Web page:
Wireless Power

Time-to-Adoption: Four to Five Years

Anyone who attends a class or meeting where most of the participants have laptop computers is well aware that there are never enough power outlets — and when they are available, they are invariably located in inconvenient places. Wireless power, already being prototyped by several companies, promises to alleviate the problem by making power for charging batteries in devices readily available. Using near-field inductive coupling, power can be transmitted through special surfaces or even through open space to charge devices within a home, office, school, or other setting. Consumer products are already entering the market; the Powermat, for instance, charges up to three devices placed onto its surface (each device must first be slipped into a compatible sleeve). Fulton Innovation's eCoupled technology is designed to be built into desk and countertops, enabling not only power transfer but also other wireless communications between devices placed on the surfaces. Witricity is developing transmitters that would be embedded in walls or other furniture, transferring power via inductive coupling to receivers attached to devices anywhere within the home or classroom. However, it is important to note that there have been health risks associated with using wireless power that need to be resolved before wide-scale adoption.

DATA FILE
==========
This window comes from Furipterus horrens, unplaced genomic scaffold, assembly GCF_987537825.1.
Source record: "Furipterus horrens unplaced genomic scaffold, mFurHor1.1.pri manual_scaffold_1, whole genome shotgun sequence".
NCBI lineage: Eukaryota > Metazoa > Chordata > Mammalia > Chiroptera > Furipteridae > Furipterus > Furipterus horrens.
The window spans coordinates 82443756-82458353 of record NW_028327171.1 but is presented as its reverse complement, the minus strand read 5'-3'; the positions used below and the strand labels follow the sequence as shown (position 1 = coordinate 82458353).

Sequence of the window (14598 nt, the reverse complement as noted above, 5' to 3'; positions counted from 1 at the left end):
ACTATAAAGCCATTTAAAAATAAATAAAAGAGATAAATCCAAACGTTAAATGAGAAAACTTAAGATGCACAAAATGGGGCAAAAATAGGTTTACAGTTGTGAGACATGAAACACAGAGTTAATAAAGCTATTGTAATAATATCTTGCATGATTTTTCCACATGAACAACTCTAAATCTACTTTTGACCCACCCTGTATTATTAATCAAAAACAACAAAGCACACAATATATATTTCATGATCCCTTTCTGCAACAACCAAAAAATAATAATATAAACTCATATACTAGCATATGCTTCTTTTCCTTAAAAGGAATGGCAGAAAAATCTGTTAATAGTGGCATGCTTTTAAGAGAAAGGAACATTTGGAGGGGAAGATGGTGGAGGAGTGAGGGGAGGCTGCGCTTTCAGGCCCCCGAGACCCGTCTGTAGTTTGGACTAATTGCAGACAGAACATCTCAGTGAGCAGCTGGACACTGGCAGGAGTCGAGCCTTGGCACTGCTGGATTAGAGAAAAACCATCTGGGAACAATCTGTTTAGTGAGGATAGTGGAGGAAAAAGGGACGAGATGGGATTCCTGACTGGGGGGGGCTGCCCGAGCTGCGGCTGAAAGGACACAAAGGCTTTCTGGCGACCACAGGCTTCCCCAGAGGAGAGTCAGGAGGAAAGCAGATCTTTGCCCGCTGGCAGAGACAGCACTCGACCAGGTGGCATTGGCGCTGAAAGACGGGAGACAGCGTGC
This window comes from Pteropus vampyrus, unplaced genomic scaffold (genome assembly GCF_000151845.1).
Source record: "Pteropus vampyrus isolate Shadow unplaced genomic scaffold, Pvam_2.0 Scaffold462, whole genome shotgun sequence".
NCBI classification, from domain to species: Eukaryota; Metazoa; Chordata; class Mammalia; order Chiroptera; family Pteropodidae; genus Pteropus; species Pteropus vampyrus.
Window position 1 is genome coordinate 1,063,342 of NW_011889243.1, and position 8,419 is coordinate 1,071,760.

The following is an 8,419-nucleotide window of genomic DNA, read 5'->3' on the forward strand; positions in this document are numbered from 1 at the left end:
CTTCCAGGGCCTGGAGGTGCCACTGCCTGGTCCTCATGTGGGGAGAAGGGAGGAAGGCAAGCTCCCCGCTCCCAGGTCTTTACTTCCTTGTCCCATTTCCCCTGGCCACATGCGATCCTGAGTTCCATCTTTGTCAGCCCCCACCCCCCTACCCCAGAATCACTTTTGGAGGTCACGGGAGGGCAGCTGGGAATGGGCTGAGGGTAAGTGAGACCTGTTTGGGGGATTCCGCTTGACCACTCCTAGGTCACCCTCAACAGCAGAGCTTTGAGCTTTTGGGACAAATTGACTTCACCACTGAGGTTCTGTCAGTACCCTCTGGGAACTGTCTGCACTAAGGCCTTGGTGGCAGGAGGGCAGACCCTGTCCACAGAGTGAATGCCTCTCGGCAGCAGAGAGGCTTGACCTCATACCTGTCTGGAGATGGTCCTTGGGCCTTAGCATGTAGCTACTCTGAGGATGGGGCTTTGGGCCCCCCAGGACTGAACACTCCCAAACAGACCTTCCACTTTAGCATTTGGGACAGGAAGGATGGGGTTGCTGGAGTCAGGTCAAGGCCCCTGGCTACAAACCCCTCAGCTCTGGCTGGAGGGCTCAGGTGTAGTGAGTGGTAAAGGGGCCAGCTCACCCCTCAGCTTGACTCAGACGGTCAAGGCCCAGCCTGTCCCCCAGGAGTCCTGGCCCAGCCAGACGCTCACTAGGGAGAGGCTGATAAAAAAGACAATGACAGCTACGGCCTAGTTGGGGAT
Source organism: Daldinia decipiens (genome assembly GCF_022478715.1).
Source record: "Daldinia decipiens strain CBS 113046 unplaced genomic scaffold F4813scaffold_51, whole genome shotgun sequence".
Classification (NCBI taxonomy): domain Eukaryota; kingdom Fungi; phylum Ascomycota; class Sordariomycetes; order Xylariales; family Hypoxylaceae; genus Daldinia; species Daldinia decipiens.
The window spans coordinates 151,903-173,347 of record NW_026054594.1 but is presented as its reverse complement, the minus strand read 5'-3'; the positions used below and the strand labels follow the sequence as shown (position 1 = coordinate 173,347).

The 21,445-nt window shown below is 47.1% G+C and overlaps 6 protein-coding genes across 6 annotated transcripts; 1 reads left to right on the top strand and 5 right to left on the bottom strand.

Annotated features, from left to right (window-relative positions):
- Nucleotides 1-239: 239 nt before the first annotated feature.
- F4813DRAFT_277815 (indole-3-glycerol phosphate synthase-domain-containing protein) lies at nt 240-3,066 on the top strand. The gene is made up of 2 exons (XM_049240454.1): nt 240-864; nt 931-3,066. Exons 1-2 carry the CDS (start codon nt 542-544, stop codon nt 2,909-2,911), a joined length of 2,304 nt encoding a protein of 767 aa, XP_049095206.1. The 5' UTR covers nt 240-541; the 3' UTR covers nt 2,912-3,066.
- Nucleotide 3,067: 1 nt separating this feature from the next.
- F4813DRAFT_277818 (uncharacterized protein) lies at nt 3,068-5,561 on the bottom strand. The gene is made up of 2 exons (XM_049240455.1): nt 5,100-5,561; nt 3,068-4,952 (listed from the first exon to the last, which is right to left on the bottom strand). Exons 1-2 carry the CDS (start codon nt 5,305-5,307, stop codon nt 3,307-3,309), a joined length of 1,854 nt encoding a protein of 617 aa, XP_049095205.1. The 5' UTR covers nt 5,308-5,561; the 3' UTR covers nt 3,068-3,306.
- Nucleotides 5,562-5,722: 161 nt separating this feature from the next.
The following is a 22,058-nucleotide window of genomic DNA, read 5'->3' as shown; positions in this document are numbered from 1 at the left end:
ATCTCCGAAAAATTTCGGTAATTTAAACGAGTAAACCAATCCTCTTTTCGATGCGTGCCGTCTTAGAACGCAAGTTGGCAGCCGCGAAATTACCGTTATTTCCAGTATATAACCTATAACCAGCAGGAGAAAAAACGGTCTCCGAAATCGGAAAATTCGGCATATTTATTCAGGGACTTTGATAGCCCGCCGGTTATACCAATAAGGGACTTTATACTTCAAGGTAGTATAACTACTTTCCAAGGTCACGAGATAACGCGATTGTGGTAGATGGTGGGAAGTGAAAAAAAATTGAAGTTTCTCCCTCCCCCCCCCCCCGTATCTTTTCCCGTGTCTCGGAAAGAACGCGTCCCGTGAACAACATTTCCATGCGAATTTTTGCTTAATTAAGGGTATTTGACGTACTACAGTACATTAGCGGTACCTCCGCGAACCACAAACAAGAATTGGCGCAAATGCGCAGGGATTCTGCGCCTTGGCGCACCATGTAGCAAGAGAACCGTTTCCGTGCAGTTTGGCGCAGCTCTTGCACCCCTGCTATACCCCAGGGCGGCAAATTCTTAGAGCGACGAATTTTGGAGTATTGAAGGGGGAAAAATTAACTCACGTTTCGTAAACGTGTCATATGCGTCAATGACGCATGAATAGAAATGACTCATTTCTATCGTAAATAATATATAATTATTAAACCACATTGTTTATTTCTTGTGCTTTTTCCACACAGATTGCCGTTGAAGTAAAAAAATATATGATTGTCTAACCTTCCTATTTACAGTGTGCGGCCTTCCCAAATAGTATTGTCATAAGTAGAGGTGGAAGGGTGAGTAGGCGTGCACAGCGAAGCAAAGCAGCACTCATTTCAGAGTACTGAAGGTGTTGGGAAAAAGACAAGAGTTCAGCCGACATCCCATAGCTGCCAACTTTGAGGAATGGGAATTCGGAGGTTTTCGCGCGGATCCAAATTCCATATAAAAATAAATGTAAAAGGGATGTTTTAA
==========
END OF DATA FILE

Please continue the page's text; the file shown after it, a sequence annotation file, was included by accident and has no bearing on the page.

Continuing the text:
Relevance for Teaching, Learning, or Creative Inquiry

  • Research is underway to explore the use of wireless power as a means to keep electrical implants powered and running inside of patients.
  • As electric vehicles become more commonplace, wireless power technologies are being developed so that these can be charged without being tethered to wall power.
  • Mobile consumer devices such as smartphones and tablets can be charged wirelessly using a growing number of products designed to charge the devices by placing these on charging mats instead of plugging them into the wall

In Practice

For Further Reading

Bye Bye Battery
(Mark Elson, Home Entertainment Magazine, 18 January 2011.) Ph.D. Student Paul Theilmann is conducting research into wireless charging technology involving a sensor that can collect unused radio waves and turn them into power instead of needing batteries to charge devices.

eCoupled Wireless Power White Papers
(//eCoupled.com//, accessed 8 March 2011.) These are two white papers outlining wireless power and how it can be applied. One paper gives an overview of wireless power for consumers and the other one goes into detail about the history of wireless power and the need for a universal wireless charging power solution.

The End of Cell Phone Chargers is Near
(Adam Hadhazy, //LiveScience.com//, 31 August 2010.) Wireless charging options are beginning to proliferate and evolve. This article discusses some of the both wired and wireless technologies that may help free us from carrying traditional chargers for our mobile devices.